Evan Grossman

By: centraljersey.com
MILLSTONE – The Board of Education has begun the process of bolstering programs, staffing and services imperiled by budget cuts after having more than $960,000 restored to school spending by the state.
"We’ve allocated about $150,000," Kevin McGovern, the board president, said last week. "That leaves us with about $800,000."
Earlier this year, Millstone residents defeated a $36 million school budget. In response, the Township Committee recommended $1.26 million in cuts, But the district appealed and got $960,683 of that amount restored by the state.
The district also approved a three-year teachers’ contract providing no salary increases this year, and changes to the health benefits plan, which will save the district about $300,000 a year.
The first order of business, approved at the Sept. 27 meeting, was to reopen three libraries that had been forced to close when the state chopped $1.2 million from the school budget earlier this year. In addition, the board is bringing back one media specialist and two media assistants for those libraries who were previously laid off. Also, school nurses who were forced to reduce their hours by 20 percent are back to full time.
"I think it’s a great sign," Mr. McGovern said. "We have an obligation to our students."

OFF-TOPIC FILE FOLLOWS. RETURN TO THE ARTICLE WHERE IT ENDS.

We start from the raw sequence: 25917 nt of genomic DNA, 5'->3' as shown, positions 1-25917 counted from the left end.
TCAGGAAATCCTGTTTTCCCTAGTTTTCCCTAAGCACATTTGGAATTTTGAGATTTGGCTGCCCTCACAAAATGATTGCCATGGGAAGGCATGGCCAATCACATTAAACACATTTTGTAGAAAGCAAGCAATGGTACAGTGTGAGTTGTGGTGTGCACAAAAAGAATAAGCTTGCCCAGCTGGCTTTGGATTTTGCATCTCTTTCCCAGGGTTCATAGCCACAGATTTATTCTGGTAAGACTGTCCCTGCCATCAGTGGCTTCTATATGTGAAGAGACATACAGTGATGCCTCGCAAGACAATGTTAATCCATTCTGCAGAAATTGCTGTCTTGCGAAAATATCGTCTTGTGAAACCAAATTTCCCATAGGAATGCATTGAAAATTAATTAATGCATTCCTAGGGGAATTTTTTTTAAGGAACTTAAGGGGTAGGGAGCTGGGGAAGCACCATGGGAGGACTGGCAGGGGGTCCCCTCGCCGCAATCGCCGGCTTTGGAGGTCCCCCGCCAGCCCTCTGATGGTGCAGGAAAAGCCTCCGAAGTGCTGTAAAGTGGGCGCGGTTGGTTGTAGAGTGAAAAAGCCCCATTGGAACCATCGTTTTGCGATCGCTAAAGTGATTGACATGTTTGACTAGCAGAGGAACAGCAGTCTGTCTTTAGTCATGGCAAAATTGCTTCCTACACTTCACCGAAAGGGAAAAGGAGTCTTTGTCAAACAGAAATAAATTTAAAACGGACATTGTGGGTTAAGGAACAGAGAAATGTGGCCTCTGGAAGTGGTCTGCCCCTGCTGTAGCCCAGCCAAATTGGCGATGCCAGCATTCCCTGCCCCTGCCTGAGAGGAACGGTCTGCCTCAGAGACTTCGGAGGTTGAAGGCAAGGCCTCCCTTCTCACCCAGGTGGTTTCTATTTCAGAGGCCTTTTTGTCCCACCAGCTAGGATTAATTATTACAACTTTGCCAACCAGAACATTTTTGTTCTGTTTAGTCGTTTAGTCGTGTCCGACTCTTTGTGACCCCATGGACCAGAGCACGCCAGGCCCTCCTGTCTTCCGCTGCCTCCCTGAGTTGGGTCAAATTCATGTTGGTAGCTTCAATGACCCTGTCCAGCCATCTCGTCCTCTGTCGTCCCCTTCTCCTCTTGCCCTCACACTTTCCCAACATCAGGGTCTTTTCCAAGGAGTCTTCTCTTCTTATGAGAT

Many of the cuts, he added, were not consistent with that obligation. However, working with a reduced budget has become the "new normal," Mr. McGovern said, in a state where school budgets are being cut across the board.
The responsibility of funneling the $960,683 back into the school system will fall to the board. Mr. McGovern said the board will field recommendations on how to allocate those funds from school administrators.
This may result in more teaching positions opening up (there were 14.7 fewer in the K-8 school district from last year, because of the original cuts), and possible additions made to school transportation services that were cut as well. Mr. McGovern said the board will need to "strike a balance" between financial prudence and putting money back into areas deemed absolutely necessary. Those decisions are expected to continue to be made at the board’s next meeting, scheduled for Oct. 11.
While restoring close to $1 million to the school budget can be seen as a relief for the district, the board knows that with education budgets being slashed across the state, they may not be totally out of the woods yet.
"Do I expect further cuts in the future?" Mr. McGovern said. "I do."